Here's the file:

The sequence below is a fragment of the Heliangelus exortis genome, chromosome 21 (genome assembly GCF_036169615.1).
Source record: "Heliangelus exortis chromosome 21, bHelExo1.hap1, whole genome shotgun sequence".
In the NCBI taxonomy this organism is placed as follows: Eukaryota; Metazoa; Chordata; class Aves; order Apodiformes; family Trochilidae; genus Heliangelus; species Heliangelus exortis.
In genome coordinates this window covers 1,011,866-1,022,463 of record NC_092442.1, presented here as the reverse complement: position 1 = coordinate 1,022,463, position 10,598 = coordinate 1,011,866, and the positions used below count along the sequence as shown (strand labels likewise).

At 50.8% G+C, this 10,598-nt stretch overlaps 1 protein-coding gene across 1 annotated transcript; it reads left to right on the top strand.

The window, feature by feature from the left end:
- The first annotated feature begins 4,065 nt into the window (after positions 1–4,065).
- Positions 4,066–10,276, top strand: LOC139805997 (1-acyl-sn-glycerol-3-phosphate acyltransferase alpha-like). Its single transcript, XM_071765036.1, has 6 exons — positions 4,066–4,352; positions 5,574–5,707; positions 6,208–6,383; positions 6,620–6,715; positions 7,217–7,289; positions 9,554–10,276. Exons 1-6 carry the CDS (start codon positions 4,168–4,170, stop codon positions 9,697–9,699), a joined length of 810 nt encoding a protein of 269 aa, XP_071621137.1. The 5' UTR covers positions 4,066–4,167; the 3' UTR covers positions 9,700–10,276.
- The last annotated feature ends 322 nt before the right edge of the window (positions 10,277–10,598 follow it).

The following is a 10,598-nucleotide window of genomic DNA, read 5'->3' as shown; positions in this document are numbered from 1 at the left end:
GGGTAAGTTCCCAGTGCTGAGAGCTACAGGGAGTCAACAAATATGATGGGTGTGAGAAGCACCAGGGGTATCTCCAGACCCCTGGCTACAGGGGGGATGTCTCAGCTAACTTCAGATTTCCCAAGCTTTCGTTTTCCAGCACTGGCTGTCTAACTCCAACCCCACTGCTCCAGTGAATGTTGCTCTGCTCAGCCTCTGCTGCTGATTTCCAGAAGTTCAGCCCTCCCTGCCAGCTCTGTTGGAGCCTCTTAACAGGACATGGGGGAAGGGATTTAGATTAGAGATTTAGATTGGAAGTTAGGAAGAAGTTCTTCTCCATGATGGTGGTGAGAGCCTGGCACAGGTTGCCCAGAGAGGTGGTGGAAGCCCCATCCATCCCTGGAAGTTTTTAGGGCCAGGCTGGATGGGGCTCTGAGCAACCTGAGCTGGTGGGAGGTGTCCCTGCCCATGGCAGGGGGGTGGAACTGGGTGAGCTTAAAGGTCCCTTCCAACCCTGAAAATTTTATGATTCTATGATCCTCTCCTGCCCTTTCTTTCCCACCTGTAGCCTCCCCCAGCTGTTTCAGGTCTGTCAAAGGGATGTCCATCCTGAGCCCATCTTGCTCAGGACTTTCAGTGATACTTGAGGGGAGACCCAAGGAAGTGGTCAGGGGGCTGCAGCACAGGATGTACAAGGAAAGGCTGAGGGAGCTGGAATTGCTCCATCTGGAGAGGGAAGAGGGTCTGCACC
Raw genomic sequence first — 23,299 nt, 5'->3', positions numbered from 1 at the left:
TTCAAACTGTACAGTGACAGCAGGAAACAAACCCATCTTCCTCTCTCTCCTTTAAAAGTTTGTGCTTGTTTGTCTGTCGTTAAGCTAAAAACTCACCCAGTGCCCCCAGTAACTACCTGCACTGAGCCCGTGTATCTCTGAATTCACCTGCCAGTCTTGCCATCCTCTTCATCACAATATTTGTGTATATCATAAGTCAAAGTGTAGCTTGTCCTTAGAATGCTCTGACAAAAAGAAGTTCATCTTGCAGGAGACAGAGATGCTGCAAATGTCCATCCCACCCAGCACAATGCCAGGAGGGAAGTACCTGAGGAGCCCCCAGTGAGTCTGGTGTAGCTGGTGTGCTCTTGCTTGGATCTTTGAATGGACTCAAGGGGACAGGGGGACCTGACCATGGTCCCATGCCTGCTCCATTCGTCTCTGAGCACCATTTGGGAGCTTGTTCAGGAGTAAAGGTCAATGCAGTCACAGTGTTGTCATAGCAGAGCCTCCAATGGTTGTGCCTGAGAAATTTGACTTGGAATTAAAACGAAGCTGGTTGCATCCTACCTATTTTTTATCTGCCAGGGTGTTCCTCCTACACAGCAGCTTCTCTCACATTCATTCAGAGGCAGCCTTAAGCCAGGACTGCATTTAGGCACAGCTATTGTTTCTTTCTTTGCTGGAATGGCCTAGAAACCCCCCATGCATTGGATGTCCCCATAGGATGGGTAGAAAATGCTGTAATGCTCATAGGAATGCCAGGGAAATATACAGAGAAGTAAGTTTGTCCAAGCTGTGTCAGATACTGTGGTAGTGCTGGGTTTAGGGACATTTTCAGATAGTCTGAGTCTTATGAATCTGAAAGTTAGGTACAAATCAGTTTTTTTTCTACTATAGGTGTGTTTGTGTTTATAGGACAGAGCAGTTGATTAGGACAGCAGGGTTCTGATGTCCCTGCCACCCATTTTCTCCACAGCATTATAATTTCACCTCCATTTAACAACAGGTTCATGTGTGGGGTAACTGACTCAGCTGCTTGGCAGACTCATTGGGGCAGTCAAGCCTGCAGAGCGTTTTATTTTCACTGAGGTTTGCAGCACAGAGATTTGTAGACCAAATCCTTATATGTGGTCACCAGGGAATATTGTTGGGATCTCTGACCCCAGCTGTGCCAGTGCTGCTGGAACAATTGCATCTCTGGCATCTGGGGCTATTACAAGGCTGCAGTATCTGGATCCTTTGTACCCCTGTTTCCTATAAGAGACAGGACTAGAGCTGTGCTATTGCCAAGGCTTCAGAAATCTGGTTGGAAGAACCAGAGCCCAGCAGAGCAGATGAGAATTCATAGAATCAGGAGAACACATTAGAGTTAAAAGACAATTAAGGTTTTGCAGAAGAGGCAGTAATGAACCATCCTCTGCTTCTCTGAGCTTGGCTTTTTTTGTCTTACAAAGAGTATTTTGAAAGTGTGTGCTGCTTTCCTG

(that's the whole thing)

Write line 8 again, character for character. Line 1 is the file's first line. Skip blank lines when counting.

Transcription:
- Positions 4,066–10,276, top strand: LOC139805997 (1-acyl-sn-glycerol-3-phosphate acyltransferase alpha-like). Its single transcript, XM_071765036.1, has 6 exons — positions 4,066–4,352; positions 5,574–5,707; positions 6,208–6,383; positions 6,620–6,715; positions 7,217–7,289; positions 9,554–10,276. Exons 1-6 carry the CDS (start codon positions 4,168–4,170, stop codon positions 9,697–9,699), a joined length of 810 nt encoding a protein of 269 aa, XP_071621137.1. The 5' UTR covers positions 4,066–4,167; the 3' UTR covers positions 9,700–10,276.